A new video uploaded on YouTube in mid-August shows NASA’s NICER instrument strutting its stuff in a highly entertaining demonstration of some serious dance skills, Space reports.
Captured on camera on June 8, NICER’s “cosmic dance” is described by NASA as “the space station twist” and actually represents “the precise choreography” that the instrument performs as its searches for X-ray sources from its perch on top of the International Space Station (ISS).
Short for Neutron star Interior Composition Explorer, NICER was installed aboard the ISS last June with the mission to detect superdense, fast-spinning neutron stars also known as pulsars, by picking up their X-ray emissions.
According to NASA, NICER provides “high-precision measurements of neutron stars — objects containing ultra-dense matter at the threshold of collapse into black holes.”
As the Inquisitr previously reported, the mission scored a big win earlier this year, when NICER spotted an X-ray pulsar within a binary star system with the fastest-ever orbit of just 38 minutes.
One of NICER’s tasks is to measure the size of pulsars — objects that pack more mass than the sun but are squeezed in an area no bigger than a city — to help astronomers find out their internal composition.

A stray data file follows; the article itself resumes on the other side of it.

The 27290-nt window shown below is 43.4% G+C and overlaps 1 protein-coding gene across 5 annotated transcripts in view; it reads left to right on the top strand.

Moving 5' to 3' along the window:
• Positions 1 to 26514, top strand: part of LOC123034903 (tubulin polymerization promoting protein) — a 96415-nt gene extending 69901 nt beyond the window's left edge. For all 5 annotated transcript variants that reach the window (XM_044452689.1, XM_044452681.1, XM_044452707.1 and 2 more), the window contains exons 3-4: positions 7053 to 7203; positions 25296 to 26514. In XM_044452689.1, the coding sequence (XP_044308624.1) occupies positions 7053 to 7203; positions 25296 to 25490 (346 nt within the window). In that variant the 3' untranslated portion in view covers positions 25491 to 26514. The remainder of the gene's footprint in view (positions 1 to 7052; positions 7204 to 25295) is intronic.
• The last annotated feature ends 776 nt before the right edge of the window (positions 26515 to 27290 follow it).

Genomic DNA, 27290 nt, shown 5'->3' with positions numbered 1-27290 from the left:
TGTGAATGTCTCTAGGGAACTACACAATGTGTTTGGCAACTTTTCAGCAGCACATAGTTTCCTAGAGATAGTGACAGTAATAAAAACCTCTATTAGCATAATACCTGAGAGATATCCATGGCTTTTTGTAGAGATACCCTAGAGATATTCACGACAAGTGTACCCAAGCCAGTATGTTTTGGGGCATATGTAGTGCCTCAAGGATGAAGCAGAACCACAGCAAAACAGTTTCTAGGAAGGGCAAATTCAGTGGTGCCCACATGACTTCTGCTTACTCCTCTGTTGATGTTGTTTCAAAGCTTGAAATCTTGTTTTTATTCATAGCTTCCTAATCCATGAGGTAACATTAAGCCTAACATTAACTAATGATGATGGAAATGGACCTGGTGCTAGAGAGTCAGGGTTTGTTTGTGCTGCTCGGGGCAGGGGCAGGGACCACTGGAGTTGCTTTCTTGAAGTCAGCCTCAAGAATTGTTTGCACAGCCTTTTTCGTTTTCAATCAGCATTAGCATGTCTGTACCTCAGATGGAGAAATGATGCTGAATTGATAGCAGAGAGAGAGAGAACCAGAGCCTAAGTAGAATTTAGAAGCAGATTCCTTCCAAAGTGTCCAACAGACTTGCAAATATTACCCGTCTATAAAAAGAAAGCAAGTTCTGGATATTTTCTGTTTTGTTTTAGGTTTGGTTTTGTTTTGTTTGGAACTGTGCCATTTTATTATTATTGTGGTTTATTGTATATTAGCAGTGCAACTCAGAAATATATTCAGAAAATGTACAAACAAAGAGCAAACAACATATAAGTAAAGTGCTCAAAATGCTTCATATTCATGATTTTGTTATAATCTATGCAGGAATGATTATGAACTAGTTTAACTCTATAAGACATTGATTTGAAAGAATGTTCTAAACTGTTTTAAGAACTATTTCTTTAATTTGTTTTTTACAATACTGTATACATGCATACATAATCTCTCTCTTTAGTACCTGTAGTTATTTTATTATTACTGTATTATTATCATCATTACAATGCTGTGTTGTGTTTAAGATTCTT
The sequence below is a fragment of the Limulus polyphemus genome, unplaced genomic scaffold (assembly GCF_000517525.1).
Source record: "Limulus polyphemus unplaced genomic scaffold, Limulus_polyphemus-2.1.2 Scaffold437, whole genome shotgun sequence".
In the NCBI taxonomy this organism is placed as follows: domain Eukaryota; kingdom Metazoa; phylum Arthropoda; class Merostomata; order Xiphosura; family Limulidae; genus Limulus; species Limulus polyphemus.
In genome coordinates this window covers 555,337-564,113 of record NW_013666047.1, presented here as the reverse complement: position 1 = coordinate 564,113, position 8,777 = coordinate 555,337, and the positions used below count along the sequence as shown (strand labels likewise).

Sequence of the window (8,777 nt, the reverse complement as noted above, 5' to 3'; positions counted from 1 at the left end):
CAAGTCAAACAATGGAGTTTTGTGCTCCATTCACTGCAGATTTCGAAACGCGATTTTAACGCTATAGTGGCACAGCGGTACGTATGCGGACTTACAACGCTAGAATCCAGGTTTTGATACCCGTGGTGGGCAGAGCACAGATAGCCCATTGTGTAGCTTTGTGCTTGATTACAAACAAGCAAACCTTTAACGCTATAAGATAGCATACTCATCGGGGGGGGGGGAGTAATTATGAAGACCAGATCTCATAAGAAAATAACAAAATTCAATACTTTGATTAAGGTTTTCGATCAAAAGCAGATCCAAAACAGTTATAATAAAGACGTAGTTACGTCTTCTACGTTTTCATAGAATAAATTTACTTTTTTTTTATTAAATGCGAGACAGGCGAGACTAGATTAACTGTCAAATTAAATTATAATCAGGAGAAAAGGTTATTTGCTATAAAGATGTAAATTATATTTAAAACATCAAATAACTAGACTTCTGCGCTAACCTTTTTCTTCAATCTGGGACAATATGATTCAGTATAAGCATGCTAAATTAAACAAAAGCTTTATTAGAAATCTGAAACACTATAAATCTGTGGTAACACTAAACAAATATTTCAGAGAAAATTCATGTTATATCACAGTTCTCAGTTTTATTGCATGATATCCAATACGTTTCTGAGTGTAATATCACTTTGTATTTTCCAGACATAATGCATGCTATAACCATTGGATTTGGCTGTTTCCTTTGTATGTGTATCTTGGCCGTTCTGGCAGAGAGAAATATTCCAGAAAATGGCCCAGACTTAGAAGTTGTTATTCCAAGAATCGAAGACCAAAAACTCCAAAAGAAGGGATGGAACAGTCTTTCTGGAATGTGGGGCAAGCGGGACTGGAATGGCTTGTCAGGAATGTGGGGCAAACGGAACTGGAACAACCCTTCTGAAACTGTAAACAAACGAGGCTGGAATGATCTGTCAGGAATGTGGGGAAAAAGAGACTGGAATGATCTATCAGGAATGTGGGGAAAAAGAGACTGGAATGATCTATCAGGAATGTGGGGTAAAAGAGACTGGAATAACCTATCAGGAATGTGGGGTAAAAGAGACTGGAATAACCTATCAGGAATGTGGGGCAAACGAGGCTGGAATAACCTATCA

But pulsars are not the only thing that catches NICER’s fancy. This high-precision instrument studies all kinds of X-ray sources in outer space, including the nearby star Proxima Centauri, the closest star to our solar system. At the same time, NICER has its eye on X-ray sources in other galaxies as well, scanning the sky in 90-minute-long orbits.
NASA’s NICER Does the Space Station Twist https://t.co/lIo3RNJRXU— Conquest Space (@conquest__space) August 14, 2018
The newly released video is a time-lapse that captures one of these orbits, sped up by 100 times, NASA explains.
“One factor in NICER’s gyrations is the motion of the space station’s solar arrays, each of which extends 112 feet (34 meters). Long before the panels can encroach on NICER’s field of view, the instrument pirouettes to aim its 56 X-ray telescopes at a new celestial target,” state space agency officials.
One noteworthy detail about the short clip is that, at the beginning of the footage, the solar arrays are “parked” to make way for the Soyuz MS-09 capsule that was about to dock with the ISS.
The Russian capsule carrying NASA astronaut Serena Auñón-Chancellor, German astronaut Alexander Gerst of the European Space Agency, and cosmonaut Sergey Prokopyev of the Russian space agency Roscosmos arrived at the space station on June 8 and kick-started Expedition 56, the Inquisitr reported at the time.
After the Soyuz docks with the ISS, the space station’s solar arrays are seen moving again to catch the sun and convert its rays into energy for the orbiting laboratory.